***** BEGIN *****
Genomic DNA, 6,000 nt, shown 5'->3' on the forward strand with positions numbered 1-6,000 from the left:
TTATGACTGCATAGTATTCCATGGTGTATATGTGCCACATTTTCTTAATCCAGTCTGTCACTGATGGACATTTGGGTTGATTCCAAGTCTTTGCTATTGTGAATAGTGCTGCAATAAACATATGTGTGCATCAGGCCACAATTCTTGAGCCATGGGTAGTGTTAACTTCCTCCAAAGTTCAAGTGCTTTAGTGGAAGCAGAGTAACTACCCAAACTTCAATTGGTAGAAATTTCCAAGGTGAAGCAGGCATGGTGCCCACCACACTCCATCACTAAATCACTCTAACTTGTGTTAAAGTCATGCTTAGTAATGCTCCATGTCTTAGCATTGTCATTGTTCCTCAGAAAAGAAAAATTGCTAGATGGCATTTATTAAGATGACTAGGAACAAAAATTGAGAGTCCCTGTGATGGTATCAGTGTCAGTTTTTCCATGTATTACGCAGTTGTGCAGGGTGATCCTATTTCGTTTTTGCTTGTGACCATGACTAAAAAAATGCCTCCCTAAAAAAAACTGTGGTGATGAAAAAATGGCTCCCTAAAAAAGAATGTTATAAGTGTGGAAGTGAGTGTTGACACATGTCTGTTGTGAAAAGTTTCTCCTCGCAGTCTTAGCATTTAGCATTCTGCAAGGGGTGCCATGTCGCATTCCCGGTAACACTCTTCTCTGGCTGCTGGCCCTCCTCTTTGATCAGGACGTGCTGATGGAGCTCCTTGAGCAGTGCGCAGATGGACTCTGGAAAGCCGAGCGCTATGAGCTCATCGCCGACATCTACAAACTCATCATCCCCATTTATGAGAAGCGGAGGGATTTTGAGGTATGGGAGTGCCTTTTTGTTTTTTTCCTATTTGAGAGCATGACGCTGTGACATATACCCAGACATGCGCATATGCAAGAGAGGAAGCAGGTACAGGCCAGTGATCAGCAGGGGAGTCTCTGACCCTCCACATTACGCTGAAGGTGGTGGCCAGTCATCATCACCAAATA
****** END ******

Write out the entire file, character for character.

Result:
Genomic DNA, 6,000 nt, shown 5'->3' on the forward strand with positions numbered 1-6,000 from the left:
TTATGACTGCATAGTATTCCATGGTGTATATGTGCCACATTTTCTTAATCCAGTCTGTCACTGATGGACATTTGGGTTGATTCCAAGTCTTTGCTATTGTGAATAGTGCTGCAATAAACATATGTGTGCATCAGGCCACAATTCTTGAGCCATGGGTAGTGTTAACTTCCTCCAAAGTTCAAGTGCTTTAGTGGAAGCAGAGTAACTACCCAAACTTCAATTGGTAGAAATTTCCAAGGTGAAGCAGGCATGGTGCCCACCACACTCCATCACTAAATCACTCTAACTTGTGTTAAAGTCATGCTTAGTAATGCTCCATGTCTTAGCATTGTCATTGTTCCTCAGAAAAGAAAAATTGCTAGATGGCATTTATTAAGATGACTAGGAACAAAAATTGAGAGTCCCTGTGATGGTATCAGTGTCAGTTTTTCCATGTATTACGCAGTTGTGCAGGGTGATCCTATTTCGTTTTTGCTTGTGACCATGACTAAAAAAATGCCTCCCTAAAAAAAACTGTGGTGATGAAAAAATGGCTCCCTAAAAAAGAATGTTATAAGTGTGGAAGTGAGTGTTGACACATGTCTGTTGTGAAAAGTTTCTCCTCGCAGTCTTAGCATTTAGCATTCTGCAAGGGGTGCCATGTCGCATTCCCGGTAACACTCTTCTCTGGCTGCTGGCCCTCCTCTTTGATCAGGACGTGCTGATGGAGCTCCTTGAGCAGTGCGCAGATGGACTCTGGAAAGCCGAGCGCTATGAGCTCATCGCCGACATCTACAAACTCATCATCCCCATTTATGAGAAGCGGAGGGATTTTGAGGTATGGGAGTGCCTTTTTGTTTTTTTCCTATTTGAGAGCATGACGCTGTGACATATACCCAGACATGCGCATATGCAAGAGAGGAAGCAGGTACAGGCCAGTGATCAGCAGGGGAGTCTCTGACCCTCCACATTACGCTGAAGGTGGTGGCCAGTCATCATCACCAAATA